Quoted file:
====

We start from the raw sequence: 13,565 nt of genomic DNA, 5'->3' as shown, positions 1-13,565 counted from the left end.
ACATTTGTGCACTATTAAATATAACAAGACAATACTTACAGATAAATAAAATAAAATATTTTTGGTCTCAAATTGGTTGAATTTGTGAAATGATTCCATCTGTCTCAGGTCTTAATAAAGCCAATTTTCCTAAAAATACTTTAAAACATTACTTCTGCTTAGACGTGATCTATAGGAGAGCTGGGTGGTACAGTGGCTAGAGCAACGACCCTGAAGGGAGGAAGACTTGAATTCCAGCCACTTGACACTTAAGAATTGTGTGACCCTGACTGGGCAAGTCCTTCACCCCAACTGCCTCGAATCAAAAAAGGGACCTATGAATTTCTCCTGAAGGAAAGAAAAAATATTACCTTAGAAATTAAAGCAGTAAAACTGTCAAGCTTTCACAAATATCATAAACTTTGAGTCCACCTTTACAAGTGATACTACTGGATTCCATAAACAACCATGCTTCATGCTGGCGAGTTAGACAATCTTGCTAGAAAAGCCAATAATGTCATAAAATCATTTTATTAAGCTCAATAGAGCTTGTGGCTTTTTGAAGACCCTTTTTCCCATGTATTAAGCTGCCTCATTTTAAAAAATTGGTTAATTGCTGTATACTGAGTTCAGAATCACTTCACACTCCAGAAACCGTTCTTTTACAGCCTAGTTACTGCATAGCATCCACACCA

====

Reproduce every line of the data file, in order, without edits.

We start from the raw sequence: 13,565 nt of genomic DNA, 5'->3' as shown, positions 1-13,565 counted from the left end.
ACATTTGTGCACTATTAAATATAACAAGACAATACTTACAGATAAATAAAATAAAATATTTTTGGTCTCAAATTGGTTGAATTTGTGAAATGATTCCATCTGTCTCAGGTCTTAATAAAGCCAATTTTCCTAAAAATACTTTAAAACATTACTTCTGCTTAGACGTGATCTATAGGAGAGCTGGGTGGTACAGTGGCTAGAGCAACGACCCTGAAGGGAGGAAGACTTGAATTCCAGCCACTTGACACTTAAGAATTGTGTGACCCTGACTGGGCAAGTCCTTCACCCCAACTGCCTCGAATCAAAAAAGGGACCTATGAATTTCTCCTGAAGGAAAGAAAAAATATTACCTTAGAAATTAAAGCAGTAAAACTGTCAAGCTTTCACAAATATCATAAACTTTGAGTCCACCTTTACAAGTGATACTACTGGATTCCATAAACAACCATGCTTCATGCTGGCGAGTTAGACAATCTTGCTAGAAAAGCCAATAATGTCATAAAATCATTTTATTAAGCTCAATAGAGCTTGTGGCTTTTTGAAGACCCTTTTTCCCATGTATTAAGCTGCCTCATTTTAAAAAATTGGTTAATTGCTGTATACTGAGTTCAGAATCACTTCACACTCCAGAAACCGTTCTTTTACAGCCTAGTTACTGCATAGCATCCACACCA